But the laws alone were far from enough to gain women real equality. The economic foundation of the traditional family had to be assaulted. This was attempted in a set of decrees abolishing the right of inheritance and transferring the property of the deceased to the state, which was to take over “women’s work” through its communal institutions: maternity homes, nurseries, kindergartens, schools, communal dining rooms, communal laundries, mending centres and so on. Lenin explained:
Notwithstanding all the laws emancipating woman, she continues to be a domestic slave, because petty housework crushes, strangles, stultifies and degrades her, chains her to the kitchen and the nursery, and she wastes her labour on barbarously unproductive, petty, nerve-racking, stultifying and crushing drudgery. The real emancipation of women, real communism, will begin only where and when an all-out struggle begins (led by the proletariat wielding the state power) against this petty housekeeping, or rather when its wholesale transformation into a large-scale socialist economy begins. 
Kollontai, in a book titled Women’s Labour in Economic Development, published in 1923, stated:
... communal feeding has established itself with the town populations as an inevitable element in life. In Petrograd during 1919-20 almost 90 per cent of the entire population was fed communally. In Moscow more than 60 per cent of the population are registered with the feeding-halls. In 1920 twelve million town-dwellers were served in one way or another by communal feeding centres.
“Separation of kitchen from marriage” is a reform no less important than the separation of Church and State, at any rate in the history of woman ...
The new housing conditions created by the Workers’ Republic also played their part in the change in the living conditions of women. Hostels, communal quarters for families and especially for single people are multiplying. No other country has as many hostels as has the Workers’ Republic. And it is to be noted that everyone is eager to join communal quarters ... Communal houses are always superior in their fittings to private flats; they are supplied with light and heating; they often have constant hot water and a central kitchen; they are cleaned by professional cleaners; some are provided with a central laundry, others with a creche or nursery ...
Family households will inevitably die a natural death with the growth in number of communal houses of different types to suit different tastes ... Once it has ceased to be a unit of consumption, the family will be unable to exist in its present form – it will fall asunder, be liquidated ...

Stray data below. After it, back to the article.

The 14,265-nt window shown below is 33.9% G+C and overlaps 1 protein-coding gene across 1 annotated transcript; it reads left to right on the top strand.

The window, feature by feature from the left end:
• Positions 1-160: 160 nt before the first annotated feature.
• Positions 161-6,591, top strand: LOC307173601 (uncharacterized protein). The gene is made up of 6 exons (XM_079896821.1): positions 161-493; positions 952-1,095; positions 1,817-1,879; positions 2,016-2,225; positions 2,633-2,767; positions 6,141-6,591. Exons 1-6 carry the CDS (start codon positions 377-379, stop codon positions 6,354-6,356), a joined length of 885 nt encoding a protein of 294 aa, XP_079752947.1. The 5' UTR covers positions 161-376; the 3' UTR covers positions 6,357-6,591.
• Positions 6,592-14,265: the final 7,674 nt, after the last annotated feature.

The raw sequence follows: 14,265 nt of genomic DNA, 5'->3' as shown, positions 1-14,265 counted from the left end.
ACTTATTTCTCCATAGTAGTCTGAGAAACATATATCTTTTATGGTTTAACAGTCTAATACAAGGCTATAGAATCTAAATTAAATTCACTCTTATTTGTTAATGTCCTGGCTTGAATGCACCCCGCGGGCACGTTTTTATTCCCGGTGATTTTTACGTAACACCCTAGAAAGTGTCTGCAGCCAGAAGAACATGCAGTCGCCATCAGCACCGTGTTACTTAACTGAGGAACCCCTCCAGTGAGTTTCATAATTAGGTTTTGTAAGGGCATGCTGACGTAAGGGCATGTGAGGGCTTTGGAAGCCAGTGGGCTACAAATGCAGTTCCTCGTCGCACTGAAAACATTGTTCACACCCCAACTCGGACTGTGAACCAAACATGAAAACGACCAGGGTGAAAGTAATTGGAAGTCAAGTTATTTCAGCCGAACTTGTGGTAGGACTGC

But ... care of children and their upbringing was no less a burden, chaining her to the house, enslaving her in the family. Motherhood is looked at from a new angle: the Soviet government regards it as a social obligation. With this principle in mind the Soviet government outlines a number of reforms tending to lift the burden of motherhood from woman’s shoulders and to place it on the state. 
To communicate to women the new values embodied in the new legal and civil code, which proclaimed the equality of women in economic, political and family life, the Bolsheviks launched a major campaign for the political mobilisation of women. In September 1919 Lenin declared that “the emancipation of working women is a matter for the working women themselves.”  In similar vein Inessa Armand wrote: “If the emancipation of women is unthinkable without communism, then communism is unthinkable without the full emancipation of women.” 
Lenin expanded further on the theme in a talk with Clara Zetkin:
We cannot exercise the dictatorship of the proletariat without having millions of women on our side. Nor can we engage in communist construction without them. We must find a way to reach them. We must study and search in order to find this way ...
We derive our organisational ideas from our ideological conceptions. We want no separate organisations of communist women! She who is a Communist belongs as a member to the Party, just as he who is a Communist. They have the same rights and duties. There can be no difference of opinion on that score. However, we must not shut our eyes to the facts. The Party must have organs – working groups, commissions, committees, sections or whatever else they may be called – with the specific purpose of rousing the broad masses of women, bringing them into contact with the Party and keeping them under its influence. This naturally requires that we carry on systematic work among women. 
The first conference of women convened by the Bolsheviks after the October revolution took place on 19 November 1917. Five hundred delegates representing 80,000 women from factories, workshops, trade unions and party organisations attended. The conference was called specifically for the purpose of mobilising support for the Bolsheviks in the elections to the Constituent Assembly.